New Friendships, Old Trauma: Book review of Tess and Tattoos, a short story by H. A. Leuschel
Tess and Tattoos by H. A. Leuschel is a short story whose thematic concerns revolve around the figure of Tess, a cultured woman in her eighties who resides in a Scottish care home, and whose life is reaching its end. Lonely and isolated, she strives to preserve her independence and dignity, but is haunted by her troubled past and a sense of a life wasted. Tess is a well-drawn, sympathetic character and the environment of the care home and its gardens is competently realized.
The Revolution Will Not Be Televised: Book review of The Anarchist Thing to Do, a novel by Michael Raship
Michael Raship’s first novel, The Anarchist Thing to Do, is an accomplished, delightful and engrossing book, full of gentle comedy, sadness and hope. Its story parallels the social changes spanning the 1960s to the 1980s within the United States, as revealed in the evolution of a radical anarchist family of hippies: parents Kaye and Horton, children Skye and Jude.
A Burning Rage: Book review of Fires, a novel by Tom Ward
Novel titles are seldom as apt as Tom Ward’s Fires, which follows Guy, a firefighter in a town dominated by its vast steelworks, and Nathan and his friends, teenage arsonists whose lives are otherwise foreclosed by poverty, corruption and ‘the system’. Guy and Nathan’s paths eventually cross in expected and unexpected ways – most of them fiery – in an intermittently compelling narrative suffused with anger and loss.
No Way Home: Book review of A Mentor and Her Muse, a novel by Susan Sage
‘I wouldn’t classify what I did as a crime, rather as a sort of vigilante justice’, proclaims the intriguing opening line of A Mentor and Her Muse. Thus are we introduced to the moral and emotional uncertainties that haunt schoolteacher Maggie, the story’s central protagonist. They also haunt the novel itself, for good and ill.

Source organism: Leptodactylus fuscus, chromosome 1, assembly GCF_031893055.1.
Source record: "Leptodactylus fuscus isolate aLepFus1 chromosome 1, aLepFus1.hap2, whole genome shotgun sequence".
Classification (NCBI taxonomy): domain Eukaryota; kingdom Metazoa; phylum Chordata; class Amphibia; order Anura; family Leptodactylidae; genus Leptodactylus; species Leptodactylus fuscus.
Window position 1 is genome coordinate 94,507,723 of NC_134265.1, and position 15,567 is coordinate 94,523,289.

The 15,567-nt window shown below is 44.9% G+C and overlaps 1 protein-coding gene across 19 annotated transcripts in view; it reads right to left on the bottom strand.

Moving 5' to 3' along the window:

Striving to Deliver: Book review of Deliverance, a novel by Miantae Metcalf McConnell
The front cover of Deliverance proclaims Mary Fields (c. 1832–1914), the putative subject of the novel, ‘First African American Woman Star Route Mail Carrier in the United States’. The cover also announces that this is ‘A Montana History’.
Mary Fields had been born into slavery and was only freed with Abolition. She must have been a woman of great determination and perseverance, for she won the respect and friendship of the communities she served, and was an independent businesswoman. ‘Black Mary’, as she was known by many, even became the ‘mascot’ of a local baseball team. She did not become an employee of the US Post Office; rather, in common with other persons, she was contracted to deliver the mail on a specified route based on her initial bid, her guarantees and her dependability. In 1885 Mary was awarded the contract to deliver mail from Cascade, Montana to St Peter’s Mission.
I write literary and contemporary fiction: novels and short stories.
I also write book reviews and blog about writing, publishing and indie authors.
My career is in publishing: writing, copyediting, project management, both in-house and as a freelancer.